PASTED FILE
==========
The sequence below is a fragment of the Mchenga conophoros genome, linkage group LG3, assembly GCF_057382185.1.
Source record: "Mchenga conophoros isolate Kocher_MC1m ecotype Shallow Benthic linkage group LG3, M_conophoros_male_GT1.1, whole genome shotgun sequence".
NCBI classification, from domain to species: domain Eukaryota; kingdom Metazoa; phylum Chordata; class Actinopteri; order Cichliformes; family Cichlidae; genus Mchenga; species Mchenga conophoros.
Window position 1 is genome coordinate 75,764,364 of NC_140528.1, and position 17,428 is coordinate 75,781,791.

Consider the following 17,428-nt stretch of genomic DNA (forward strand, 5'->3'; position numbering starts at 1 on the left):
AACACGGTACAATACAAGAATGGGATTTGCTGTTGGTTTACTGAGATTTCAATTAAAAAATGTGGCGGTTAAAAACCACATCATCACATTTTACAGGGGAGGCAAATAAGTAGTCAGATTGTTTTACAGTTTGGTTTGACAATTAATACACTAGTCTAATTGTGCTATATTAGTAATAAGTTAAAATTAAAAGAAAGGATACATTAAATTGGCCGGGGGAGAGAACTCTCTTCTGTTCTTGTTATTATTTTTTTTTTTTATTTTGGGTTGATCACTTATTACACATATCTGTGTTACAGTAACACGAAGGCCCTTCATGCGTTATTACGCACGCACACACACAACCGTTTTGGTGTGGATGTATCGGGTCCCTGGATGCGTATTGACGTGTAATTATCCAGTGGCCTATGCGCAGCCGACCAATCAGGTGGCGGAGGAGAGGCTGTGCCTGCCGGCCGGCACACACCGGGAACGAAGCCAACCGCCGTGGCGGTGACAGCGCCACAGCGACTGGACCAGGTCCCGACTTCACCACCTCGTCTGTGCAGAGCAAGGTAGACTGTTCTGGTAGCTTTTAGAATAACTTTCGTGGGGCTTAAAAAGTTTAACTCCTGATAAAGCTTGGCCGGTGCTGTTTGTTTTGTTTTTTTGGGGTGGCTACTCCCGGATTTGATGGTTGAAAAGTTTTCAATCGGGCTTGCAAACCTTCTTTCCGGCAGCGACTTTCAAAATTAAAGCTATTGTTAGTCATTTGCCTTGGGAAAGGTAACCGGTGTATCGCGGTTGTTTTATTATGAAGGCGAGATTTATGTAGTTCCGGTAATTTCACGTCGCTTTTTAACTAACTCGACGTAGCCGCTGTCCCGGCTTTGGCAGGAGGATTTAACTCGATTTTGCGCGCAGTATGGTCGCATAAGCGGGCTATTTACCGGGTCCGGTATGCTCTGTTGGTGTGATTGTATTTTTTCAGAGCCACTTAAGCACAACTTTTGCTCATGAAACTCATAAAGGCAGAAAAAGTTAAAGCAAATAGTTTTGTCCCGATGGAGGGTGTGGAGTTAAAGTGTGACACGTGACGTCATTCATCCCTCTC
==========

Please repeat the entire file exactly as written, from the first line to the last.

The sequence below is a fragment of the Mchenga conophoros genome, linkage group LG3, assembly GCF_057382185.1.
Source record: "Mchenga conophoros isolate Kocher_MC1m ecotype Shallow Benthic linkage group LG3, M_conophoros_male_GT1.1, whole genome shotgun sequence".
NCBI classification, from domain to species: domain Eukaryota; kingdom Metazoa; phylum Chordata; class Actinopteri; order Cichliformes; family Cichlidae; genus Mchenga; species Mchenga conophoros.
Window position 1 is genome coordinate 75,764,364 of NC_140528.1, and position 17,428 is coordinate 75,781,791.

Consider the following 17,428-nt stretch of genomic DNA (forward strand, 5'->3'; position numbering starts at 1 on the left):
AACACGGTACAATACAAGAATGGGATTTGCTGTTGGTTTACTGAGATTTCAATTAAAAAATGTGGCGGTTAAAAACCACATCATCACATTTTACAGGGGAGGCAAATAAGTAGTCAGATTGTTTTACAGTTTGGTTTGACAATTAATACACTAGTCTAATTGTGCTATATTAGTAATAAGTTAAAATTAAAAGAAAGGATACATTAAATTGGCCGGGGGAGAGAACTCTCTTCTGTTCTTGTTATTATTTTTTTTTTTTATTTTGGGTTGATCACTTATTACACATATCTGTGTTACAGTAACACGAAGGCCCTTCATGCGTTATTACGCACGCACACACACAACCGTTTTGGTGTGGATGTATCGGGTCCCTGGATGCGTATTGACGTGTAATTATCCAGTGGCCTATGCGCAGCCGACCAATCAGGTGGCGGAGGAGAGGCTGTGCCTGCCGGCCGGCACACACCGGGAACGAAGCCAACCGCCGTGGCGGTGACAGCGCCACAGCGACTGGACCAGGTCCCGACTTCACCACCTCGTCTGTGCAGAGCAAGGTAGACTGTTCTGGTAGCTTTTAGAATAACTTTCGTGGGGCTTAAAAAGTTTAACTCCTGATAAAGCTTGGCCGGTGCTGTTTGTTTTGTTTTTTTGGGGTGGCTACTCCCGGATTTGATGGTTGAAAAGTTTTCAATCGGGCTTGCAAACCTTCTTTCCGGCAGCGACTTTCAAAATTAAAGCTATTGTTAGTCATTTGCCTTGGGAAAGGTAACCGGTGTATCGCGGTTGTTTTATTATGAAGGCGAGATTTATGTAGTTCCGGTAATTTCACGTCGCTTTTTAACTAACTCGACGTAGCCGCTGTCCCGGCTTTGGCAGGAGGATTTAACTCGATTTTGCGCGCAGTATGGTCGCATAAGCGGGCTATTTACCGGGTCCGGTATGCTCTGTTGGTGTGATTGTATTTTTTCAGAGCCACTTAAGCACAACTTTTGCTCATGAAACTCATAAAGGCAGAAAAAGTTAAAGCAAATAGTTTTGTCCCGATGGAGGGTGTGGAGTTAAAGTGTGACACGTGACGTCATTCATCCCTCTC